Required Reading: The readings will be available for you on Canvas.

Assignment Submissions: Submit your assignments by uploading them directly onto Canvas.

Grading Procedures: Your grade for this course will be based on your performance on weekly assignments. Assignments will vary each week and may include multiple choice questions, short essays, and other exercises. Homework assignments will constitute 100% of your grade. Instructions and a grading rubric will be provided for each assignment.

Academic Integrity: Each student must abide by the Academic Honesty Policy at UC Merced. You must do all of your own work on all assignments and copying is never allowed. Violations of academic integrity will result in disciplinary action.

Additional Remarks: This syllabus is tentative and subject to change so stay tuned for updates. If you have any questions or want to talk more about the course, majoring in philosophy, or your future career, I encourage you to visit me during office hours for a chat. I value your contributions to the course and I look forward to seeing you develop this semester.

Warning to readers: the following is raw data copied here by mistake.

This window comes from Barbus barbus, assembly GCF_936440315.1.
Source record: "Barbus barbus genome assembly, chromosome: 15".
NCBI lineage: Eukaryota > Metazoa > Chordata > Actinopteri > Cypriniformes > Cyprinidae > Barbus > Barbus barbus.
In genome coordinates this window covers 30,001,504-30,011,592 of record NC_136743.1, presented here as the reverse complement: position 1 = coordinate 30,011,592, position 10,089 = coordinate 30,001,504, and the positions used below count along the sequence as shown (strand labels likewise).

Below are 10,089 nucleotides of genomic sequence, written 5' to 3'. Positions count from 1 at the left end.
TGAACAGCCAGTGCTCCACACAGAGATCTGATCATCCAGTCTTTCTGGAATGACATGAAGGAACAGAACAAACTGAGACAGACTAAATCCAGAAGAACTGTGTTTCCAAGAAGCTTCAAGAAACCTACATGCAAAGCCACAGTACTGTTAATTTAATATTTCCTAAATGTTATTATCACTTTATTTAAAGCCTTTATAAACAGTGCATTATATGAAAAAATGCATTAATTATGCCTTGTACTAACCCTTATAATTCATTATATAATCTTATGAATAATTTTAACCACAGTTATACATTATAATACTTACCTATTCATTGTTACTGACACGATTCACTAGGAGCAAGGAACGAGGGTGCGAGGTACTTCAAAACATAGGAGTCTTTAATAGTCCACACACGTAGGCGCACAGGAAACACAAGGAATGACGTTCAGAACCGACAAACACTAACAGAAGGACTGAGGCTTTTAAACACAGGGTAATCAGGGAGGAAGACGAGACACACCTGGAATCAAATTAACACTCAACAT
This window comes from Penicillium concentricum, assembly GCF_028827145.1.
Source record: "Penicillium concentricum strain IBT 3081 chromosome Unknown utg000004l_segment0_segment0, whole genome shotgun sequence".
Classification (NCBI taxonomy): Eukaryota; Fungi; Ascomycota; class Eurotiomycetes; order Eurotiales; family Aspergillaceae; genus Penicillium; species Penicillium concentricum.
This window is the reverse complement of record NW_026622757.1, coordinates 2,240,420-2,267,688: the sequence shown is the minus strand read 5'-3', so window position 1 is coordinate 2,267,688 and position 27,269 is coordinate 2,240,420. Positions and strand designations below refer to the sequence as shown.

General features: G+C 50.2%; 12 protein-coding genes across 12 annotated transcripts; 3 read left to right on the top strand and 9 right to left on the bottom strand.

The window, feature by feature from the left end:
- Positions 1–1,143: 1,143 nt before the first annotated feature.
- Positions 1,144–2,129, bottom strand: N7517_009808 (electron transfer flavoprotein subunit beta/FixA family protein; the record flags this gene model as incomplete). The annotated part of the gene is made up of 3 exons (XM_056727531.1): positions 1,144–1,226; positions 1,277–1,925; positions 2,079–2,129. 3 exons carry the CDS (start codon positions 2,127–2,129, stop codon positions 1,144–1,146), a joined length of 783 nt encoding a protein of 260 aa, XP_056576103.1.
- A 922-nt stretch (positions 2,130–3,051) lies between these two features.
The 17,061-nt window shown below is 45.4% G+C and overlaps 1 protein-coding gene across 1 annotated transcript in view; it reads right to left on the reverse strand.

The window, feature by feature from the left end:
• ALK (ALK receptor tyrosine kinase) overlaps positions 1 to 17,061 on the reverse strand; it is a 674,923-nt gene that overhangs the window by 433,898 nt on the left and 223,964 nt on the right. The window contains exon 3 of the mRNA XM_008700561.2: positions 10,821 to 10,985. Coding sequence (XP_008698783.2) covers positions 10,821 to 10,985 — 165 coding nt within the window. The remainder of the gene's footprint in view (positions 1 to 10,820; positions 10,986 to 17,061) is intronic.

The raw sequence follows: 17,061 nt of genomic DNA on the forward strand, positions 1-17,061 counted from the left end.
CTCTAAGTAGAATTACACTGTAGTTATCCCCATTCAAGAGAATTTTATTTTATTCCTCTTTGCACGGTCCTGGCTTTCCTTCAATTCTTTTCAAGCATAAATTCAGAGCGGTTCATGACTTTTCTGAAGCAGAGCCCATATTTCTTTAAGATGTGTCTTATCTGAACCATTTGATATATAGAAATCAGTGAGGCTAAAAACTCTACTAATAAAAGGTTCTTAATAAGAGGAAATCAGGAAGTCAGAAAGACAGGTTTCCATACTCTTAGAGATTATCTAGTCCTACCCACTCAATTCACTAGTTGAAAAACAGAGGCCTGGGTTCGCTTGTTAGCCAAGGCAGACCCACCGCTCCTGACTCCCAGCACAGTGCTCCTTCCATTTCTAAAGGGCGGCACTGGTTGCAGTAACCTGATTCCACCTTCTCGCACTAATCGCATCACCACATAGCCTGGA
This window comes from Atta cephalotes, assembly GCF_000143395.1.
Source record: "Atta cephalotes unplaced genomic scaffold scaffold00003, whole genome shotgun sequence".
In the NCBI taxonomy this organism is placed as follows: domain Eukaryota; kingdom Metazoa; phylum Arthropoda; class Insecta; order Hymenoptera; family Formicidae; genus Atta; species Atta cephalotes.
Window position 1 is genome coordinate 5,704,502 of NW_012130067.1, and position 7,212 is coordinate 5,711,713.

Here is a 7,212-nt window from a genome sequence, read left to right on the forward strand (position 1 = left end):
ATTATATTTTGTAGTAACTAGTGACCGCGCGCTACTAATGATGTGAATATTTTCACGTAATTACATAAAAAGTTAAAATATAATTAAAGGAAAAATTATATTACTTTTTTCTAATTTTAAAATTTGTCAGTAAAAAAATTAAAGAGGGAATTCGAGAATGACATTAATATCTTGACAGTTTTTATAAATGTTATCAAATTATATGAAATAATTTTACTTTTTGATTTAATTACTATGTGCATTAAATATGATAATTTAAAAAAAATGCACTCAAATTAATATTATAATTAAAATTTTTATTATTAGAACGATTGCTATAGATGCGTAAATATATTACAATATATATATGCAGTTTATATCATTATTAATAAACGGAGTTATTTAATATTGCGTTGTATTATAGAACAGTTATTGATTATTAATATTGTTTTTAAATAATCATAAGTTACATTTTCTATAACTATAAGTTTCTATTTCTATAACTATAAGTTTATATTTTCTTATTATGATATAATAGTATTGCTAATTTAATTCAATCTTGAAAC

Schedule Overview

  • Lecture 1: Goodluck (2011) First language acquisition
  • Lecture 2: Curtin & Zamuner (2014) Understanding the developing sound system
  • Lecture 3: Hall (2010) Articulatory phonology
  • Lecture 4: Sandler (2012) The phonological organization of sign languages
  • Lecture 5: Senghas, Kita & Ozyurek (2004) Children creating core properties of language